• Philippe Ariès: History of Death. 7th edition. dtv, Munich 1995, ISBN 3-423-04407-1 .
  • Thorsten Benkel, Matthias Meitzler: Symbols and farewell gestures . Social elements of the funeral culture. Hamburg 2013, ISBN 978-3-8300-6177-9
  • Claudia Denk, John Ziesemer (Ed.): The civil death. Urban burial culture from the Enlightenment to the early 20th century. (= ICOMOS booklet of the German National Committee. Booklet 44). Schnell & Steiner, Regensburg 2007, ISBN 978-3-7954-1946-2 .
  • Axel Ertelt : The Thai funeral culture through the ages . NIBE-Verlag, Alsdorf 2019, ISBN 978-3-96607-010-2 .
  • Wolfgang Fauth : funeral. In: Little Pauly . Volume 1 (1979), Col. 873-876.
  • Norbert Fischer : The present day funeral culture. In: Michael Klöcker and Udo Tworuschka (Hrsg.): Handbuch der Religionen. 58. Supplementary delivery 2018, I - 14.7.3. Loose-leaf work, Westarp Science - Fachverlage, Hohenwarsleben ISBN 978-3-86617-500-6 .
  • Heinzpeter Hempelmann u. a. (Ed.): Handbook Funeral. Impetus for a milieu-sensitive church practice. Neukirchener Verlagsgesellschaft, Neukirchen-Vluyn 2015, ISBN 978-3-7887-2967-7 .
  • Martin Illi : Where the dead went. Funeral and churchyard in the pre-industrial city. Zurich 1992
  • Kenneth V. Iserson: Death to Dust. What Happens to Dead Bodies? Galen Press, Tucson 1994 (English).
  • Magdalena Köster: Designing the last farewell yourself - alternative forms of burial. Christoph Links Verlag, Berlin 2012.
  • Otto Langer: About burial in the 16th century, primarily in Zwickau. In: New archive for Saxon history and antiquity 28 (1907), pp. 1–16.
  • Christine Rädlinger: The administered death. A history of the development of the Munich funeral service. Buchendorfer Verlag, Munich 1996, ISBN 3-927984-59-0 .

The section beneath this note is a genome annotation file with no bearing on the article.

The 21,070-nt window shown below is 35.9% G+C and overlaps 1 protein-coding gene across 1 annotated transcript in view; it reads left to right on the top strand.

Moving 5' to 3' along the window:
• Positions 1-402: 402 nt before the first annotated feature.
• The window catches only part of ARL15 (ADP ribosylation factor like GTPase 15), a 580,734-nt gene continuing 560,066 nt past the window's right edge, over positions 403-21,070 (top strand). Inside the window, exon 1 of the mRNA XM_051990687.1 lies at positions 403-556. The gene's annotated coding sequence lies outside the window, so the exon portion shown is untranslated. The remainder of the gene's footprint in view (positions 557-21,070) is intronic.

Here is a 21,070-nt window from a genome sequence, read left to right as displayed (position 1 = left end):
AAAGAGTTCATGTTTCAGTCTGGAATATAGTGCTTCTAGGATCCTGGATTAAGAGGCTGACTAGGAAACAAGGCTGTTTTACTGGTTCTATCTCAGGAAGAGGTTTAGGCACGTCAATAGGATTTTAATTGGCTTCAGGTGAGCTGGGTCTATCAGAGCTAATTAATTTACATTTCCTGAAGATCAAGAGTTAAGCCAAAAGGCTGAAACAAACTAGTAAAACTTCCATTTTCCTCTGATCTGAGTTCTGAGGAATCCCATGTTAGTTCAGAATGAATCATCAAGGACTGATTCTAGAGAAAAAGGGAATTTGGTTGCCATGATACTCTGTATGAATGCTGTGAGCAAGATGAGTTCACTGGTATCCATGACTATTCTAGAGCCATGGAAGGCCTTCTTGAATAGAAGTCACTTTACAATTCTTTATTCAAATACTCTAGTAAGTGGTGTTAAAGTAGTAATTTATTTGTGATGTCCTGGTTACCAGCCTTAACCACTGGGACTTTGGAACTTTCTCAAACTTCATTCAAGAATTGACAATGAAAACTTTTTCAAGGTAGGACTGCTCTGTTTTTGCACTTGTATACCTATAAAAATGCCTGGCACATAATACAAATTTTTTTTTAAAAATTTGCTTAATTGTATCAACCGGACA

• Central Institute for Sepulchral Culture Kassel (ed.): Large lexicon of funeral and cemetery culture . Dictionary of Sepulchral Culture. 5 volumes. Thalacker Medien, Braunschweig since 2002, DNB 963152122 .
    • Volume 1: Folklore-cultural-historical part: From abdication to second burial. Thalacker-Medien, Braunschweig 2002, ISBN 3-87815-173-X .
    • Volume 2: Archaeological-art-historical part: From the rubbish pit to the Twelve Tables Act. Thalacker-Medien, Braunschweig 2005, ISBN 3-87815-182-9 .
    • Volume 3: Practically current part. From waste disposal to two-field economy. Practice and Present. Thalacker-Medien, Braunschweig 2010, ISBN 978-3-940087-67-6 .
    • Volume 4: (not yet published).
    • Volume 5: Biographies. Biographical part: from Abraham â Sancta Clara to Johannes Zwingli . Thalacker-Medien, Braunschweig 2016, ISBN 978-3-943787-53-5 .
  • Reiner Sörries : Rest gently. Cultural history of the cemetery. Kevelaer 2009.
  • Reiner Sörries: One last greeting. The new diversity of funeral and mourning culture. Kevelaer 2016.

Web links

Commons : Funeral  - collection of pictures, videos and audio files
Wiktionary: Funeral  - explanations of meanings, word origins, synonyms, translations

Individual evidence

  1. 2nd account of creation: Genesis 3:19 (also 2, 7)
  2. ^ Austrian dictionary: Leich , example: A Schöne Leich [1] , accessed on April 14, 2014
  3. Dictionary of the Saxon Language: That was a beautiful corpse .
  4. Gunter Bergmann: Small Saxon Dictionary . Bibliographisches Institut, Leipzig 1989. West Elbeelster area and West East German: “You can't bury yourself in mere heads”.
  5. Robert H. Gargett: Grave Shortcomings: The Evidence for Neanderthal Burial. Current Anthropology 30/2, 1989, pp. 157-190.
  6. tungsten Grajetzki: Burial Customs in Ancient Egypt: Life in Death for Rich and Poor
  7. see Burial Customs ( Memento from April 16, 2014 in the Internet Archive ) (Egyptian burial customs in development, English)
  8. Virgil , Aeneid 6, 324-330.
  9. ^ Eveline Krummen : Sophocles. In: Kai Brodersen (ed.): Great figures of Greek antiquity. 58 historical portraits from Homer to Cleopatra. CH Beck, Munich 1999, p. 139.